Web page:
James Peebles speaking at Georgetown University
Earlier this month, Duilia de Mello and her husband Tommy Wiklind were trying to guess who might be named the 2019 Nobel Prize Winners in Physics. The two physics professors considered many colleagues, but were surprised when the winners were announced. Of the three winners — James Peebles, Michel Mayor, and Didier Queloz — de Mello knew two of them.
“I learned in grad school reading Peebles’ books,” said de Mello, vice provost for global strategies. “His input in physics is immeasurable.”
This summer, de Mello saw Peebles at a lecture at Georgetown University honoring the late physicist Vera Rubin. There, she shared meals with Peebles and also spent time with John Mather Nobel laureate of 2006. “I’m so mad I didn’t get a selfie! I was with two Nobel prize winners!”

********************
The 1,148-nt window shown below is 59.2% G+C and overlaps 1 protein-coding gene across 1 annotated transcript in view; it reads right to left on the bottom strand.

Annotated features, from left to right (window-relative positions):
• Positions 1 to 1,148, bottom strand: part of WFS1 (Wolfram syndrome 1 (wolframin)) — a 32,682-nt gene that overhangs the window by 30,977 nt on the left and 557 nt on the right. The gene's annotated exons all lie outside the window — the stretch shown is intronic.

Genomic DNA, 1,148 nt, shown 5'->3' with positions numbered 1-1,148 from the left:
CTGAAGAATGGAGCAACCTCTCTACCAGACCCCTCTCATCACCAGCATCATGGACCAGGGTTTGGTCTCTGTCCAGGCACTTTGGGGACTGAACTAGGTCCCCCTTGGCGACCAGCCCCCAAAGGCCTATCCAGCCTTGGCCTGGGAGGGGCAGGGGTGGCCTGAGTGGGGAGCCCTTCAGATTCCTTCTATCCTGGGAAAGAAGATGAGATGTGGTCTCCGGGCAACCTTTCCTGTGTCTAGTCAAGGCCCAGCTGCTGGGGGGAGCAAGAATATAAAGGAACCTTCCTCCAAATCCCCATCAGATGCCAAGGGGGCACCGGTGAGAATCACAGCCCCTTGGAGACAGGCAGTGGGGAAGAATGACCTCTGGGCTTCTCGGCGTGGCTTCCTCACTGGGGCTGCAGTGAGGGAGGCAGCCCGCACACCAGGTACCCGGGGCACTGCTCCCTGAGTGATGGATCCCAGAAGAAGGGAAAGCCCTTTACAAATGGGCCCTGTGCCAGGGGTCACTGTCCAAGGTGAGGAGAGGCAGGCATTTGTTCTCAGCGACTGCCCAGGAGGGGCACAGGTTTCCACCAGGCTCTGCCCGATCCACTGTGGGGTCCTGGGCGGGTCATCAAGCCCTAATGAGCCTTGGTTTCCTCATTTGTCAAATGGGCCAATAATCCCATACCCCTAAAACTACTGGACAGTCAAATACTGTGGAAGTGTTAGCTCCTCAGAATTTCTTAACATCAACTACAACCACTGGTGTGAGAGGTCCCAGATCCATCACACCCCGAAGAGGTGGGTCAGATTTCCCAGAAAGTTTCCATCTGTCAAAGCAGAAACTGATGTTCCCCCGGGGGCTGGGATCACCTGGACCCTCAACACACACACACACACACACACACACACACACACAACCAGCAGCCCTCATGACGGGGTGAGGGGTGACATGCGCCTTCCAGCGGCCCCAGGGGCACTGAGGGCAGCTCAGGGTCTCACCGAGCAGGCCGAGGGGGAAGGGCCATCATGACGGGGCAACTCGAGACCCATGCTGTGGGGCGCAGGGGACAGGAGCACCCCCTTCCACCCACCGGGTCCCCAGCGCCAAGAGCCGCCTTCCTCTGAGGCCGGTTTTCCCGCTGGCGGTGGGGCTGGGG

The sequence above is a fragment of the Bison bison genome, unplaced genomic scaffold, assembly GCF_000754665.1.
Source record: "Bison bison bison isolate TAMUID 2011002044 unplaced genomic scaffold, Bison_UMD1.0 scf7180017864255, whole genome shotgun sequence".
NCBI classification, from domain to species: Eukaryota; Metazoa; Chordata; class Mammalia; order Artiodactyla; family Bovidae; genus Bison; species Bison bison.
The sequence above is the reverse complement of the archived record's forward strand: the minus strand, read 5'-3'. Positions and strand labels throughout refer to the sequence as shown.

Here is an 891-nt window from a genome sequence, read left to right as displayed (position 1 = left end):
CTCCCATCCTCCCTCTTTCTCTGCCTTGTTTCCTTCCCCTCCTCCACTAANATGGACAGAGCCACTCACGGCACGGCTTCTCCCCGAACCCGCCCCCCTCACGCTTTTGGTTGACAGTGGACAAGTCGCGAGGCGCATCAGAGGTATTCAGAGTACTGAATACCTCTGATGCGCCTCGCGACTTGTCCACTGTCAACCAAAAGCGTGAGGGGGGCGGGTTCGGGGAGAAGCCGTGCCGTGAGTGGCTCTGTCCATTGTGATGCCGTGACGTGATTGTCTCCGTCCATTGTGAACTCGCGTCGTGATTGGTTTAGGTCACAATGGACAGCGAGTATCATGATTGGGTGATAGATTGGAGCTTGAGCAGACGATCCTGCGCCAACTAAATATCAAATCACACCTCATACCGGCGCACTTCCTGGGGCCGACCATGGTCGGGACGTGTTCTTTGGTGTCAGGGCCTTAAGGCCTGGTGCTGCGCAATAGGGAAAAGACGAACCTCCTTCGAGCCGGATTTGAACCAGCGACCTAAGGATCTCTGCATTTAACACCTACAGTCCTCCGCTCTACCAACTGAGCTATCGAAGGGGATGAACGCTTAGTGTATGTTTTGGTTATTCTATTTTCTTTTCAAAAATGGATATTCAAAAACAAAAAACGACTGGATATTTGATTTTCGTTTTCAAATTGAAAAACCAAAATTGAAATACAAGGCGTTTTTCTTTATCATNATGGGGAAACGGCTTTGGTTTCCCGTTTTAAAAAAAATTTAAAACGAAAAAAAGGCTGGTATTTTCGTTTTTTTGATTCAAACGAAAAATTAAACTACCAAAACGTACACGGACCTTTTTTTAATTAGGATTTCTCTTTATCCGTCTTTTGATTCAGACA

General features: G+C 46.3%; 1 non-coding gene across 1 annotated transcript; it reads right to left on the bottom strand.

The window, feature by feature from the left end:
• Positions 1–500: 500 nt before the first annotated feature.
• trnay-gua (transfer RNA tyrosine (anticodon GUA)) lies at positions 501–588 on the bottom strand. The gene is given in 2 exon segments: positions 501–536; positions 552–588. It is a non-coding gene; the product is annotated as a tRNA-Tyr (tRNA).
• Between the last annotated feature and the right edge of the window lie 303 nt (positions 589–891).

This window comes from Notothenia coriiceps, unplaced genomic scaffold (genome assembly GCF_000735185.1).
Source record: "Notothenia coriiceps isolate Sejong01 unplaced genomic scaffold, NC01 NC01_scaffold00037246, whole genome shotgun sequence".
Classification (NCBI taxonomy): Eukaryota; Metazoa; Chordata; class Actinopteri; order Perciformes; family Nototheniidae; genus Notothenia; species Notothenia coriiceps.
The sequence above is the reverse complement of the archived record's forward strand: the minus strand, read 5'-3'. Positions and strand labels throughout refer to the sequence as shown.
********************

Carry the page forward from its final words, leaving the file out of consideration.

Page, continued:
Peebles paved the way for current physics discoveries, de Mello says. “He put together models of the evolution of the universe.” When studying those models, “there was missing matter; what we call today ‘dark matter’ and ‘dark energy.’ His theory and work made predictions that allow us to go hunting for what he was predicting.”
De Mello reached out to Peebles to congratulate him on receiving this honor, and invited him to visit the Catholic University campus (he said yes!).
Mayor is the other prize-winner de Mello has crossed paths with. They were using the same observatory in Chile; the observatory where he made major discoveries regarding exoplanets — planets orbiting stars outside our solar system.
In addition to affecting the study of astronomy, de Mello says this discovery has “put our lives in perspective. The entire field of astronomy changed after this discovery. By discovering planets around other stars, we understand more about ourselves and the Earth, our planet.”